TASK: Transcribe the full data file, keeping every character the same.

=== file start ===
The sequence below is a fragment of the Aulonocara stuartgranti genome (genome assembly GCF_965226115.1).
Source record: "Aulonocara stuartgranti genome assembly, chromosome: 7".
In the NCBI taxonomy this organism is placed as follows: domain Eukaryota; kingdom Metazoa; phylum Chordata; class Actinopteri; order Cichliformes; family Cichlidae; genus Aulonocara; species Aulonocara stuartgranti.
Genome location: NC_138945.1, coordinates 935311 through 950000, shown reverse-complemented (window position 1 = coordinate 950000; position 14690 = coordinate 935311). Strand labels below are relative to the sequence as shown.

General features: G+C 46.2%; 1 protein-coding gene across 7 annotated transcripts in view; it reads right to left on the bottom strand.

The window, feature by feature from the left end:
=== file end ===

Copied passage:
The sequence below is a fragment of the Aulonocara stuartgranti genome (genome assembly GCF_965226115.1).
Source record: "Aulonocara stuartgranti genome assembly, chromosome: 7".
In the NCBI taxonomy this organism is placed as follows: domain Eukaryota; kingdom Metazoa; phylum Chordata; class Actinopteri; order Cichliformes; family Cichlidae; genus Aulonocara; species Aulonocara stuartgranti.
Genome location: NC_138945.1, coordinates 935311 through 950000, shown reverse-complemented (window position 1 = coordinate 950000; position 14690 = coordinate 935311). Strand labels below are relative to the sequence as shown.

General features: G+C 46.2%; 1 protein-coding gene across 7 annotated transcripts in view; it reads right to left on the bottom strand.

The window, feature by feature from the left end: